The average life expectancy of a lot of people who were big in the '60s and early '70s—it's getting to be that time.They're all hitting their 70s. [And] given the era, there were a lot of drugs and a lot of cigarette smoking and being a touring musician performing every single night takes its toll on you.
George Michael was only 53 at the time of his death and had frequently battled his addictions, with an arrest sheet that included driving a car while intoxicated into the side of a photography store. David Bowie once called cocaine his "soulmate," and his alter-ego The Thin White Duke had a penchant for the stuff. Carrie Fisher battled with drug dependency and bipolar disorder, while Pete Burns was notorious for his frivolous taking of narcotics. A lot of the stars we have lost managed to battle their demons in the end, but you can argue that the damage had already been done. Heart failure was the biggest killer among those we said goodbye to in 2016.
It's Just A Coincidence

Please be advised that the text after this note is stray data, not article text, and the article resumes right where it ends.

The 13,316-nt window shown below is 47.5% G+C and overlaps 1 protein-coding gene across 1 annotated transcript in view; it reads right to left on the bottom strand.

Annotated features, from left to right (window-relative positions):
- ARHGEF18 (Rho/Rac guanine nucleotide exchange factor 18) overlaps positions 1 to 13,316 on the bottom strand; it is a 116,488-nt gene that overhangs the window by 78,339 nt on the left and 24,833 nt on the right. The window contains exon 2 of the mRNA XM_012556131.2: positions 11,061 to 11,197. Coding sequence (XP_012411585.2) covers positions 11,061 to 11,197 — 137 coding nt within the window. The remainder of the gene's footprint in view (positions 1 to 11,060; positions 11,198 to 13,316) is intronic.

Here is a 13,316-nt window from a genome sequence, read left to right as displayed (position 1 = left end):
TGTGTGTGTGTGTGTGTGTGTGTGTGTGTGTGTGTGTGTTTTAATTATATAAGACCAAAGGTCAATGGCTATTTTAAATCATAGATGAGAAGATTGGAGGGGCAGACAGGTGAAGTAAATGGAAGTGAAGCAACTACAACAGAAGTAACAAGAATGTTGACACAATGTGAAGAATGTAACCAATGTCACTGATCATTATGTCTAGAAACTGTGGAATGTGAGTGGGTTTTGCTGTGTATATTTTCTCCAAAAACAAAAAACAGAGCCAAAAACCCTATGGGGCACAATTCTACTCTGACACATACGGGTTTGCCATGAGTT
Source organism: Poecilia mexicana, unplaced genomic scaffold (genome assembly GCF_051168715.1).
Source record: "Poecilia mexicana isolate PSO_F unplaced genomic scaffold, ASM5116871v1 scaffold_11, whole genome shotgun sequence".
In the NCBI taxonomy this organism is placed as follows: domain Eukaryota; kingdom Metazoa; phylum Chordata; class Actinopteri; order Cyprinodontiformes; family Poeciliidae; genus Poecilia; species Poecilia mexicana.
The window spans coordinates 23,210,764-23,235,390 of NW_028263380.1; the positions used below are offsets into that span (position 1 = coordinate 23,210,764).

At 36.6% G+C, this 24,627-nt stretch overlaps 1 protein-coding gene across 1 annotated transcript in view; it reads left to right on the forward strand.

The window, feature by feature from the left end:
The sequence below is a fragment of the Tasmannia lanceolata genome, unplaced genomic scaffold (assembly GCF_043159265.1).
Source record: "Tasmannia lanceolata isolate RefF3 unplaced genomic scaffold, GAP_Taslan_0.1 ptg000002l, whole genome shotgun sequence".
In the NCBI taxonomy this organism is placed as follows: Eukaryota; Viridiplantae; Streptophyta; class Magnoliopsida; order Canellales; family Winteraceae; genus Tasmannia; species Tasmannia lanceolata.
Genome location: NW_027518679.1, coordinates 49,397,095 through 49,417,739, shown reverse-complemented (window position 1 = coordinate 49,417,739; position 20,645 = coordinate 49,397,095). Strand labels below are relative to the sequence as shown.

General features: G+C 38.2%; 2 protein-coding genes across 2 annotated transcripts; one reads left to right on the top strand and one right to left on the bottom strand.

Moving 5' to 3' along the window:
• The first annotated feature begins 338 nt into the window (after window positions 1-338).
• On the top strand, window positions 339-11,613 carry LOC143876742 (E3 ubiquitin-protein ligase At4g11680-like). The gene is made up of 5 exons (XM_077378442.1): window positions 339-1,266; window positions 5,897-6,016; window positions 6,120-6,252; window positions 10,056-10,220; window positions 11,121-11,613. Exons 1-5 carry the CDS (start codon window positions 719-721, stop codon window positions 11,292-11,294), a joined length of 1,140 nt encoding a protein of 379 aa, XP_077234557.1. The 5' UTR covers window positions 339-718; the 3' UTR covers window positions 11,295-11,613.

But maybe, just maybe, it is just a tragic coincidence. Don't look for some voodoo priest cursing Caroline Aherne or Nancy Reagan, it could just be a bad year for luck. The death of a celebrity, just like a loved one reminds us of our own mortality. So, if you think back to when you were younger, death was (hopefully) a relatively new concept to you — as we age, we lose those around us. Just look at your stereotyped tragic retiree languishing in a retirement home as all their friends have passed on around them. Sadly, everyone has to go at some point.
As we look forward to 2017 and a new start, could next year be any better? Unfortunately, the trend of celebrity deaths is likely to continue. The BBC's obituary editor Nick Serpell says:
"Over the next 10 years, these people will get into their 80s and it is going to continue at this level...And that doesn't count the surprise deaths, when people die that shouldn't."
Oh, just what we need to hear!
You have to find yourself thinking though, in a year of so many tragic deaths, the Brexit vote, and the rise of Trump, "what the hell did we do wrong?" Up yours 2016 — I'm off to stand guard over Queen Elizabeth.